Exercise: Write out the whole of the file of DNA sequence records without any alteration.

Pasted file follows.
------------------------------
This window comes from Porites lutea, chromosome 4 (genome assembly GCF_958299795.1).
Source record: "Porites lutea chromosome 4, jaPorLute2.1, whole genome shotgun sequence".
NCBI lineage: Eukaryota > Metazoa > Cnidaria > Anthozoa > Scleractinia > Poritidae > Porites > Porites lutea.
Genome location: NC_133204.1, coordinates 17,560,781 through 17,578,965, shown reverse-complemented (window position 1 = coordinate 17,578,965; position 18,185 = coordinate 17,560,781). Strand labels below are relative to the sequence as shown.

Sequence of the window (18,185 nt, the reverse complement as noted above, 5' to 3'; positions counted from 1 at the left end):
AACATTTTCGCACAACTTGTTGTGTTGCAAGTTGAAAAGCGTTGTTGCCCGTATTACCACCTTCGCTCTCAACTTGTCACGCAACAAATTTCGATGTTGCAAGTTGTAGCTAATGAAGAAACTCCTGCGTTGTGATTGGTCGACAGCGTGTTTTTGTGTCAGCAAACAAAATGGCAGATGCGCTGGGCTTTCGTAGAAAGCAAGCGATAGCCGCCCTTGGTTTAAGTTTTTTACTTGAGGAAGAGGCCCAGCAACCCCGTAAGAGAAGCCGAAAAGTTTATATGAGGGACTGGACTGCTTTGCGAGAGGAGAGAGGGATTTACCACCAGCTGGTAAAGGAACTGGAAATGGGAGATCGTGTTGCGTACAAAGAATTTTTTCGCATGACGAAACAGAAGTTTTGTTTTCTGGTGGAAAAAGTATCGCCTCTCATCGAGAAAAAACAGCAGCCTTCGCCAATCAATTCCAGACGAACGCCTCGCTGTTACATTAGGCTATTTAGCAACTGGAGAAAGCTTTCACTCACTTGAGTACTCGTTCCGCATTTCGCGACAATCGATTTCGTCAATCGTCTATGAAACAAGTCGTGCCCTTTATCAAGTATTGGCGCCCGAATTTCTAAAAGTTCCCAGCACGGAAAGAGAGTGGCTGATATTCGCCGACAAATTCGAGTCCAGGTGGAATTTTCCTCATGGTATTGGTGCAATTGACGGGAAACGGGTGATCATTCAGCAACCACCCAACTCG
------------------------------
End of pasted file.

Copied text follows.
This window comes from Porites lutea, chromosome 4 (genome assembly GCF_958299795.1).
Source record: "Porites lutea chromosome 4, jaPorLute2.1, whole genome shotgun sequence".
NCBI lineage: Eukaryota > Metazoa > Cnidaria > Anthozoa > Scleractinia > Poritidae > Porites > Porites lutea.
Genome location: NC_133204.1, coordinates 17,560,781 through 17,578,965, shown reverse-complemented (window position 1 = coordinate 17,578,965; position 18,185 = coordinate 17,560,781). Strand labels below are relative to the sequence as shown.

Sequence of the window (18,185 nt, the reverse complement as noted above, 5' to 3'; positions counted from 1 at the left end):
AACATTTTCGCACAACTTGTTGTGTTGCAAGTTGAAAAGCGTTGTTGCCCGTATTACCACCTTCGCTCTCAACTTGTCACGCAACAAATTTCGATGTTGCAAGTTGTAGCTAATGAAGAAACTCCTGCGTTGTGATTGGTCGACAGCGTGTTTTTGTGTCAGCAAACAAAATGGCAGATGCGCTGGGCTTTCGTAGAAAGCAAGCGATAGCCGCCCTTGGTTTAAGTTTTTTACTTGAGGAAGAGGCCCAGCAACCCCGTAAGAGAAGCCGAAAAGTTTATATGAGGGACTGGACTGCTTTGCGAGAGGAGAGAGGGATTTACCACCAGCTGGTAAAGGAACTGGAAATGGGAGATCGTGTTGCGTACAAAGAATTTTTTCGCATGACGAAACAGAAGTTTTGTTTTCTGGTGGAAAAAGTATCGCCTCTCATCGAGAAAAAACAGCAGCCTTCGCCAATCAATTCCAGACGAACGCCTCGCTGTTACATTAGGCTATTTAGCAACTGGAGAAAGCTTTCACTCACTTGAGTACTCGTTCCGCATTTCGCGACAATCGATTTCGTCAATCGTCTATGAAACAAGTCGTGCCCTTTATCAAGTATTGGCGCCCGAATTTCTAAAAGTTCCCAGCACGGAAAGAGAGTGGCTGATATTCGCCGACAAATTCGAGTCCAGGTGGAATTTTCCTCATGGTATTGGTGCAATTGACGGGAAACGGGTGATCATTCAGCAACCACCCAACTCG